As much effort as to tap a beach ball…

Reading time: About 1 minute

I like to share interesting pieces of figurative language I encounter in my reading. I write today about two similes from Lizzie Widdicombe…

Call me naive, but I had never before heard of what’s called a Tough Mudder, which is a 10-to-12-mile obstacle race including fire pits, tightly enclosed spaces, mud baths and vats of ice water that  make the ice-bath challenge sound like a walk in the park.

Not my idea of a good time — I’d much rather read a book, thank you very much — but I enjoyed being introduced to the concept by New Yorker writer Lizzie Widdicombe in her Jan. 27/14 feature headlined, “In Cold Mud.”

The relatively recent explosion of obstacle races is riveting. Some 50,000 people took part in them in 2010. But last year, the number was 3.5 million. (Where do these people come from?) Tough Mudder alone brought in a $115 million in revenue.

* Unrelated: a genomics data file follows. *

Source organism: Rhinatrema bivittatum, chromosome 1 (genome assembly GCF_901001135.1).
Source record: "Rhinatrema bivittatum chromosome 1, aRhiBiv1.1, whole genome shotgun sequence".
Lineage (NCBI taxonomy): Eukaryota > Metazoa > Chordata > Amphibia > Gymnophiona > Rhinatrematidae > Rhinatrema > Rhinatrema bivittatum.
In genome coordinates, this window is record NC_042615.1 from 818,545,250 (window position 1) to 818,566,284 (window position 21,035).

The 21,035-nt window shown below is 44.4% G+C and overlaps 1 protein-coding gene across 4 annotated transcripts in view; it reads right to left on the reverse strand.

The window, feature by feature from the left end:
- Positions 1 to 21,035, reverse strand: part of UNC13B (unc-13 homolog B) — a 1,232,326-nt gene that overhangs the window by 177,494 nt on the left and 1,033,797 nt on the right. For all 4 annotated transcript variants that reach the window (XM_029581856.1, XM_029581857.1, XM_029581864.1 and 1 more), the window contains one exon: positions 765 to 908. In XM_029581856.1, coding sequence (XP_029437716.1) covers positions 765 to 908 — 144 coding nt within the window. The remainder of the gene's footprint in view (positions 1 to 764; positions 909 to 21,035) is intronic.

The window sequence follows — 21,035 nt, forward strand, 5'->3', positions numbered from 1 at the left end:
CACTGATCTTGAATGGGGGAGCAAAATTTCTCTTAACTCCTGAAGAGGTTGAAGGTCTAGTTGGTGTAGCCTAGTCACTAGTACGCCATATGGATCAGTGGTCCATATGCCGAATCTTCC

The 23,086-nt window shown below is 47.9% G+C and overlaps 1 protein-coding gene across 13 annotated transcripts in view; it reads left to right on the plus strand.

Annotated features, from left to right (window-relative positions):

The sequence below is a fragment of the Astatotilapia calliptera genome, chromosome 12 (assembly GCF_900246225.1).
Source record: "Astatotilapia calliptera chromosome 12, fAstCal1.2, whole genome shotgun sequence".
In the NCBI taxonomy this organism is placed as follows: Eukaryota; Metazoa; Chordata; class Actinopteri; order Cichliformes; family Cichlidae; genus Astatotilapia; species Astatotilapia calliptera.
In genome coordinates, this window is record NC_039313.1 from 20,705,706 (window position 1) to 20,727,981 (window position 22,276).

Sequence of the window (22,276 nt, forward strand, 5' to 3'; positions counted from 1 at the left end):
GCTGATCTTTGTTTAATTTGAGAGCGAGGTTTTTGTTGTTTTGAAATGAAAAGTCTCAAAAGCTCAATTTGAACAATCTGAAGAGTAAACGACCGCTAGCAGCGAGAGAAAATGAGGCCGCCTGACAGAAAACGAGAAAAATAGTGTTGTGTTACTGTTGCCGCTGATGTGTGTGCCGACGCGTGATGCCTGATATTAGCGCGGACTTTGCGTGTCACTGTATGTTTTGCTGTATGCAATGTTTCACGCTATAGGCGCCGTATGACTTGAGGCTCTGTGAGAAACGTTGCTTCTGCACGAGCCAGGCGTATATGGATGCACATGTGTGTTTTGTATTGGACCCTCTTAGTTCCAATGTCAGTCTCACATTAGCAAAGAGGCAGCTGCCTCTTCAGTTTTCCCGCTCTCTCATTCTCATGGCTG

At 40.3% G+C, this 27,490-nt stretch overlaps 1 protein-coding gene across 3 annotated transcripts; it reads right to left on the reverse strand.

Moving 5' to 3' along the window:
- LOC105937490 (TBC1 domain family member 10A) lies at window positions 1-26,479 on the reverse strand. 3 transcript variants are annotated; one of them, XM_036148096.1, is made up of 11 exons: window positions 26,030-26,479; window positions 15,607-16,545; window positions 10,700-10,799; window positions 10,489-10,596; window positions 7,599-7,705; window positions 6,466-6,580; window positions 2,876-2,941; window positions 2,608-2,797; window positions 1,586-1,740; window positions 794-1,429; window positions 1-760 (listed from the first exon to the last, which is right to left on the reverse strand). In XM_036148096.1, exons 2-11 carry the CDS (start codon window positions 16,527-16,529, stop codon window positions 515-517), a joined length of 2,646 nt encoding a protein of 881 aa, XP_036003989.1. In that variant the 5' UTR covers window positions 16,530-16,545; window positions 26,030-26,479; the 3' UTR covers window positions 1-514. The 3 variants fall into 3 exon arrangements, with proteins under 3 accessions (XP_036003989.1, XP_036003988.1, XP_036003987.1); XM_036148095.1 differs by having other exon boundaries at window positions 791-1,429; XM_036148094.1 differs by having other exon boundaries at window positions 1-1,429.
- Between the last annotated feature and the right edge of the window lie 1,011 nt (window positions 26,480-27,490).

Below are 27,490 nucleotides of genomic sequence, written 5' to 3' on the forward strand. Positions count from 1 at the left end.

Widdicombe, who was a good enough sport to participate in a real live Tough Mudder event in Tahoe, has a particularly good ear for similes. Here are two of my favourites from her story:

Walking around the base camp was like being in the Bahamas during spring break—but all the unhinged high jinks were in the name of health, not of getting wasted


Dean and I clambered over the wall (actually, a nice, muscular man behind us pushed me over it with about as much effort as it would have taken to tap a beach ball), and found ourselves with a group of very young, very tough-looking individuals. 

I admire Widdicome for having the guts to take on this challenge. Better her than me.

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